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Review: The Emotiva UMC-200 AV preamp/processor offers benchmark performance. For under $600, you get the latest HD audio format support, analog audio path for purists and fast HDMI switching.
The 250wpc Emotiva XPA-1L switchable Class A and AB mono amplifier is meant for the audiophile that also wants to conserve on energy for non critical listening.
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Inexpensive. That's the first word that comes to mind when I think of Fluance. For those unfamiliar with the name, Fluance was established up in the Great White North (aka Canada) in 1999, and since their debut they have been known for building extremely inexpensive but good quality loudspeakers. The speaker we'll be looking at today is the Fluance ES1, a slim floorstanding model priced at $450/pair and boasting a quartet of woofers per side. While not exactly dirt cheap, the ES1 appears to pack a lot of punch for the dollar. How does it stand up to a cursory examination from the Audioholics? Read on to find out.
The original Geneva Lab Model S was an award winning iPod dock. The new Geneva Lab Model S Wireless gets rid of the dock and adds Bluetooth 2.1 compatibility for use with all smartphones. Sure, you still need to plug it into a wall but it will connect to your device without you having to plug it in. Those without iDevices are sure to be glad to hear that Geneva Lab went with Bluetooth rather than AirPlay. We're interested to see how this new Model S Wireless speaker will sound. With a "we'll believe it when we hear it" specified response down the 75Hz, FM Radio with alarm, and 3.5mm input, there is something for everyone. Everyone looking for a $300 retro-chic clock radio that is.
The $1000 Integra Audio DTR-30.5 Wireless AV Receiver is a first for the company. It is not only Wi-Fi compatible, but Bluetooth is supported. Marvell Qdeo upconversion and scaling to 4K, MHL, InstaPreview, and more should appeal to those that care more about features than power. But, of course, the Integra DTR-30.5 has power as well. With 95 watts per channel, a two-way RS-232 port, legacy video connections, and three 12 volt triggers, installers are going to love this receiver. At $1000, consumers aren't going to be afraid of the price. Add in the savings from having to run an Ethernet cable to you home theater, and the Integra DTR-30.5 may be a home run for the company.
Surround channels present a tricky value proposition for audio lovers; on the one hand, their importance in immersing one in a movie or song is undeniable; on the other hand, they undeniably play second fiddle to the front stage. Priced at $200, the Fluance XLBP Wide Dispersion Bipolar Surround Speaker aims to deliver solid performance at a very reasonable price. How does it stand up to an initial inspection from Audioholics? Read on to find out.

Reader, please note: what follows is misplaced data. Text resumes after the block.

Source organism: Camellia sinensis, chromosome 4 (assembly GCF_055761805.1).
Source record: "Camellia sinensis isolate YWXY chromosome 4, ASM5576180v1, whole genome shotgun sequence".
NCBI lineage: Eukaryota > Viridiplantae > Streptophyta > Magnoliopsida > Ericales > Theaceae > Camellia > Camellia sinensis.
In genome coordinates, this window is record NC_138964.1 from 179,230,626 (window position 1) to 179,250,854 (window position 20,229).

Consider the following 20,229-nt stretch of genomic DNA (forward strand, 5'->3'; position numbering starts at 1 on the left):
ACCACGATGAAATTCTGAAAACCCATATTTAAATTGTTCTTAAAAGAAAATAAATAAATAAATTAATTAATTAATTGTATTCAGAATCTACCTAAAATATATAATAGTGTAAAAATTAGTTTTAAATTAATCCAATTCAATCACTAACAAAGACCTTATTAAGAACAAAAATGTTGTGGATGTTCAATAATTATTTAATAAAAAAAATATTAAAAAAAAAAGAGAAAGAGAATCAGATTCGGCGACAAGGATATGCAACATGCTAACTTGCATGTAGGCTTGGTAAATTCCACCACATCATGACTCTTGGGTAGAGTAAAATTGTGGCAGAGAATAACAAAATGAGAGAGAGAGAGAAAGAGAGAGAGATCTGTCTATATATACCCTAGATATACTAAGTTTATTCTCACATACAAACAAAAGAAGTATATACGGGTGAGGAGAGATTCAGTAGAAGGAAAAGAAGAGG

What if you could fit an entire high resolution DAC into a USB thumb drive? That's what M2Tech's hiFace DAC promises and delivers. This DAC redefines compact. It's just 8.8" deep by 1.4" high and 2" wide (basically, the size of a USB stick). The hiFace DAC was designed to deliver hi-end equipment performance to budget-conscious audiophiles. And M2Tech claims to do it without compromising audio quality. The hiFace DAC costs $295, but with this little DAC you can turn your laptop, Mac Mini or even an iPad into a hi-end music file source—and you can do so for about the price of an overpriced active HDMI or premium speaker cable.
Not to be outdone by rivals, Sony has updated its packaged home theater system lineup for 2013, with the BDV-N8100W Premium 3D Blu-Ray HT System leading the charge. Priced at $699.99, which is less than the cost of a foot of some snake oil infused speaker wire, Sony has packed a veritable cornucopia of features into their latest and greatest home theater package, including a 3D capable Blu-Ray player, 4K upscaling, and Wi-Fi connectivity. Of course with so many features packed in for the money, how good could the audio experience be? Read on to find out what we think.
How far can you possibly squeeze $400 in the world of audio? Sony hopes to show this sum can deliver quite a lot with their HT-CT660 sound bar plus wireless subwoofer system. With a slim profile to complement a larger flat screen TV and a useful set of connectivity options including 3 HDMI inputs (which pass 3D and 4K content) and NFC (near field communication), the Sony HT-CT660 looks to be an interesting option for those who want an easy to set up system with minimal clutter. Read on to find out how it stands up to a little scrutiny.
Koss's new Fit Series headphones with the KEB32 FitBuds and KSC32 FitClip earbuds are built in conjunction with Olympian Dara Torres just for women. If you're a woman that is looking for a headphone that you can wear while exercising, the FitBuds and FitClips are sweat resistant. They are smaller than normal earbuds for a perfect fit. They boast a number of colors and a price tag that will let you mix and match if that is your thing. While we think the market for smaller earbuds extends beyond women, for now, the KEB32 FitBuds and KSC32 FitClips are pretty much the only offering we know of. We look forward to seeing how these earbuds perform.
The Boston Acoustics A360 floorstanding loudspeakers are well built and look good at $800/pair. High quality parts are used in the cabinet construction and the drivers are decent quality. Although the measured sensitivity is on the low side and the midrange a bit recessed, the A360’s exhibit nice bass extension. I envision that Boston Acoustics designed this speaker to please the masses and I think it is excellent in that regard. This is our first review employing our new loudspeaker measurement standard so check out how we put the Boston A360’s through the wringer.
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